I’ll remember these things and many, many more.  But I’ll especially remember the way I felt as I left my family that I had met only three weeks before, but who had graciously accepted me into their home.  And I’ll remember how the last words my Mme said to me were, “Don’t forget me my baby.  Please never forget me.”  No Mme, I will never forget.

-Meredith Reesor (Bohlale Pakela)

 

Lesotho.  How to assign words to such a place with such experiences.  I remember first arriving in the area and passing through the Gates of Paradise.  I felt like a true adventurer ready to embrace the untamed, the freedom, the struggle, and the raw of life at my finger tips, all of which I did indeed get a good taste of.  Yet when reading through my journal entries from the first week, what I remember quite vividly were moments I had during some of the hikes our group went on, lead by none other than our fearless leader, Harlan.  These glorious hikes held great significance for me personally so instead of trying to recall them from memory, I will simply copy my own words from my journal at the time.

September 25, 2012

Today we embark on our first big hike.  I want to remember to not only soak in the sheer beauty today but to remember who created it.  I want to actively engage in worship today though simply being aware of not only the creation, but the creator…

The hike was so much more that I could have hoped for.  I so badly wish that my pictures could capture the grandeur so that when I attempt to describe it people could understand what I saw.  As for my goal I mentioned previously, on the way to the waterfall I did find myself contemplative and conscious of the land and it’s obviously intelligent design.  I was in awe at different points and allowed myself to revel in theIMG_5624 solitude and yet fierce presence of God that I felt.  Pure, unadulterated joy came from seeing the occasional herd boy care for a tiny lamb, the lonely donkey, the leaping mountain goats, patches of yellow flowers, rocks and cool springs, and contented faces.  Swimming in the cold falls and drying in the sunlight while eating a packed lunch reminded me of summer in Maine.  There’s just something about taking the plunge into an icy, natural pool of water that feels so awakening to my bones.  I felt that I was really a part of life.  In these moments, I am reminded and further convinced that life is not man-made nor can it be harnessed; life is growth, unmanipulated and devoid of human attempts to capture it.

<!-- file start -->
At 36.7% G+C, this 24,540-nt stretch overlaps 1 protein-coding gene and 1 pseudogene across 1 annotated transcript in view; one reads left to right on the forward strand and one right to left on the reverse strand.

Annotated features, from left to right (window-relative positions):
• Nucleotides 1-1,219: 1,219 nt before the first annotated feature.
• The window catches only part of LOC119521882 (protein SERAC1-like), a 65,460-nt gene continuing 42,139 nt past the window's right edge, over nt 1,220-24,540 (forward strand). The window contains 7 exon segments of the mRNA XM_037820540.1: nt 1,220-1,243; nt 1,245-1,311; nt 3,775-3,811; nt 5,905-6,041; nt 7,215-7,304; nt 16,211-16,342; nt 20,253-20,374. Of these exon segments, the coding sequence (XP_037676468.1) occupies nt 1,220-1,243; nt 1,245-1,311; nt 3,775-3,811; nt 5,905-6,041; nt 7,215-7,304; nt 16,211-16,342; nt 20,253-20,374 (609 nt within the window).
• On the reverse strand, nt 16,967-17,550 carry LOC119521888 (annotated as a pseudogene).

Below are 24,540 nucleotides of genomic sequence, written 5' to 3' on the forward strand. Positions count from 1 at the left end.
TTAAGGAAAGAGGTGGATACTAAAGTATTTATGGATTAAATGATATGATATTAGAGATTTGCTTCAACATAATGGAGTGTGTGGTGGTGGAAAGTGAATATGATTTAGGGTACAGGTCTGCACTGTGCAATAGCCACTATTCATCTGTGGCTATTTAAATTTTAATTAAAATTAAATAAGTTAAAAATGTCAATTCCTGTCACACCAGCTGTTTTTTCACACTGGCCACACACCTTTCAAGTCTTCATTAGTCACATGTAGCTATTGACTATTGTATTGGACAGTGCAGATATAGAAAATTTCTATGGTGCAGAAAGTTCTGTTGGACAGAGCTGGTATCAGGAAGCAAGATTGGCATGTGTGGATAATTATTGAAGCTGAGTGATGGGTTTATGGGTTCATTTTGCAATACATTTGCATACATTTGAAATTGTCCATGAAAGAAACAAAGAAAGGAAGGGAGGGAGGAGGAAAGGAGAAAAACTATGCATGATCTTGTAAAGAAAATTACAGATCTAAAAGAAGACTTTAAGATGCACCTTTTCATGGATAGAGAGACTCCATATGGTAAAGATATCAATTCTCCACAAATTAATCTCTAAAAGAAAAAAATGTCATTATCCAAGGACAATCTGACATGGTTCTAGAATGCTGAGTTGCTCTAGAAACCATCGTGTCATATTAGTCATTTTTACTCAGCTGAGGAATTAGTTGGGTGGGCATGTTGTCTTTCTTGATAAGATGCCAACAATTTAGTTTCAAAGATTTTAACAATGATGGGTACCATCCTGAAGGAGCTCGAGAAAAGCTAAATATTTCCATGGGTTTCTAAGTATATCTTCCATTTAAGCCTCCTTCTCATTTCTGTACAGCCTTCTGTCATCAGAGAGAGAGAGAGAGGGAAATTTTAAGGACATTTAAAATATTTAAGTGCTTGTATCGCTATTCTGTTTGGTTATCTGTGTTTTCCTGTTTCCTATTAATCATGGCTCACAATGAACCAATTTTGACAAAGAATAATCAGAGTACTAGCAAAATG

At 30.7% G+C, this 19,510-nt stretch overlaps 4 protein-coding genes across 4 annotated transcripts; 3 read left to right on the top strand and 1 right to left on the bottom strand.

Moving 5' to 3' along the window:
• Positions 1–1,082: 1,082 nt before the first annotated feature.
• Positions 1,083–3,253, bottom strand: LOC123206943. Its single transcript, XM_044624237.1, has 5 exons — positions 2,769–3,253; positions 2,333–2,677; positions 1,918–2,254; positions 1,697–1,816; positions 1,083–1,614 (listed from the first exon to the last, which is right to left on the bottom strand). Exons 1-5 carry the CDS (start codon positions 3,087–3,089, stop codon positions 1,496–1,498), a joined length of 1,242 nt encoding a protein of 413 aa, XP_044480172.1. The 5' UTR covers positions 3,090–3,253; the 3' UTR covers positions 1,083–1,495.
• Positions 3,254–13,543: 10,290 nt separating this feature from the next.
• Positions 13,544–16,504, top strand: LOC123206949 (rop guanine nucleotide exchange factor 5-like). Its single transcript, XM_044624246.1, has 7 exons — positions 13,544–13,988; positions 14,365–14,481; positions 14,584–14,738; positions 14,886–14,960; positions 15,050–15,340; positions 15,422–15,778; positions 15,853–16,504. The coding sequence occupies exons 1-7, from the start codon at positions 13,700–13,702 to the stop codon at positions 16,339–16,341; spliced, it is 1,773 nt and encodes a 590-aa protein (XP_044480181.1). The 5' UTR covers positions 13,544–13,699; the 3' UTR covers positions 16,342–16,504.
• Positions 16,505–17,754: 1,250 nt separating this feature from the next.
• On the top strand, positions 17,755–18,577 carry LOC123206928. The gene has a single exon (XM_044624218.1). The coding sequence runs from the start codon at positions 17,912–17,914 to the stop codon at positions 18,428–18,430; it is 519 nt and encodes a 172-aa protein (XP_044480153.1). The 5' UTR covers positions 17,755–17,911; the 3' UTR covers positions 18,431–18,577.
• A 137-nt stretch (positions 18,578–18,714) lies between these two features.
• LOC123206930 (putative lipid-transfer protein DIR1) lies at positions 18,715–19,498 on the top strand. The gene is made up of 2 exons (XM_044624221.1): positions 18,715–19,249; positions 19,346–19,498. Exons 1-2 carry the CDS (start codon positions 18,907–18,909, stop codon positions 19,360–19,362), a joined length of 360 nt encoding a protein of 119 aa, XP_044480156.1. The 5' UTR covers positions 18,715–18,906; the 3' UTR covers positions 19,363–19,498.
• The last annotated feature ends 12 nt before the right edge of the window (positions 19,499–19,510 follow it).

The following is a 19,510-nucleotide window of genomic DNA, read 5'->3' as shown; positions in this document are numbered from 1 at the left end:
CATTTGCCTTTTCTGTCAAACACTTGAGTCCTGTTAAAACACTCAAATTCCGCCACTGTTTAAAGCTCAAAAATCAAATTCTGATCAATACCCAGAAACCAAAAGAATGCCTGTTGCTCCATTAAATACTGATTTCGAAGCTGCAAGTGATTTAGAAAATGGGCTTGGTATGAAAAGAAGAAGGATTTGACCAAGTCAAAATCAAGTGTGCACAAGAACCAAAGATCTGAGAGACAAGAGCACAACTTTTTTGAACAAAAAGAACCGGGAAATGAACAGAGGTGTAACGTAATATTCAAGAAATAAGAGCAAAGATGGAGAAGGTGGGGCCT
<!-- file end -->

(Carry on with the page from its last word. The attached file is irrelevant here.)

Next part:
The next day the group went on another hike.  We ventured down a rocky slope to reach pools of cool water encompassed by ancient drawings by the indigenous people.  The hike back up was the difficult part.

September 26, 2012